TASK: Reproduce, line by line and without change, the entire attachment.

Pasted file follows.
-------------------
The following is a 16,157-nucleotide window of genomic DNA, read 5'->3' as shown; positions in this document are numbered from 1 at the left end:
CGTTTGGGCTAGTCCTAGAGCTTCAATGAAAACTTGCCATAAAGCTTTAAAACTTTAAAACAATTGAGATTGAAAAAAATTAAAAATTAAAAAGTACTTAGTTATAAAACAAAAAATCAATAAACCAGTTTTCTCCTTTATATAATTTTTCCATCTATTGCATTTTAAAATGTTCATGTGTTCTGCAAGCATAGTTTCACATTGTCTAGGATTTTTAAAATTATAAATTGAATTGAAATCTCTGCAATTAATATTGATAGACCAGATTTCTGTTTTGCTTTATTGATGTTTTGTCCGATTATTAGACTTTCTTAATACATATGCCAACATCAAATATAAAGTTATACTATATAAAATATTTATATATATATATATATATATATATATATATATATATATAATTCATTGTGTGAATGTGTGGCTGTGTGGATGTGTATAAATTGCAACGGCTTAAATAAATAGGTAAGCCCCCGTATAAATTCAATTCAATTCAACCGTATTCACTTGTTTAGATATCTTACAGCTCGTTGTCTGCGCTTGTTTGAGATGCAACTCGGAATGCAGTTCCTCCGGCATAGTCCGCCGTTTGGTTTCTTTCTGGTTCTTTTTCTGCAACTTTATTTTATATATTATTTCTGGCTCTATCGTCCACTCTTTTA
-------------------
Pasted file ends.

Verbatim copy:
The following is a 16,157-nucleotide window of genomic DNA, read 5'->3' as shown; positions in this document are numbered from 1 at the left end:
CGTTTGGGCTAGTCCTAGAGCTTCAATGAAAACTTGCCATAAAGCTTTAAAACTTTAAAACAATTGAGATTGAAAAAAATTAAAAATTAAAAAGTACTTAGTTATAAAACAAAAAATCAATAAACCAGTTTTCTCCTTTATATAATTTTTCCATCTATTGCATTTTAAAATGTTCATGTGTTCTGCAAGCATAGTTTCACATTGTCTAGGATTTTTAAAATTATAAATTGAATTGAAATCTCTGCAATTAATATTGATAGACCAGATTTCTGTTTTGCTTTATTGATGTTTTGTCCGATTATTAGACTTTCTTAATACATATGCCAACATCAAATATAAAGTTATACTATATAAAATATTTATATATATATATATATATATATATATATATATATATATAATTCATTGTGTGAATGTGTGGCTGTGTGGATGTGTATAAATTGCAACGGCTTAAATAAATAGGTAAGCCCCCGTATAAATTCAATTCAATTCAACCGTATTCACTTGTTTAGATATCTTACAGCTCGTTGTCTGCGCTTGTTTGAGATGCAACTCGGAATGCAGTTCCTCCGGCATAGTCCGCCGTTTGGTTTCTTTCTGGTTCTTTTTCTGCAACTTTATTTTATATATTATTTCTGGCTCTATCGTCCACTCTTTTA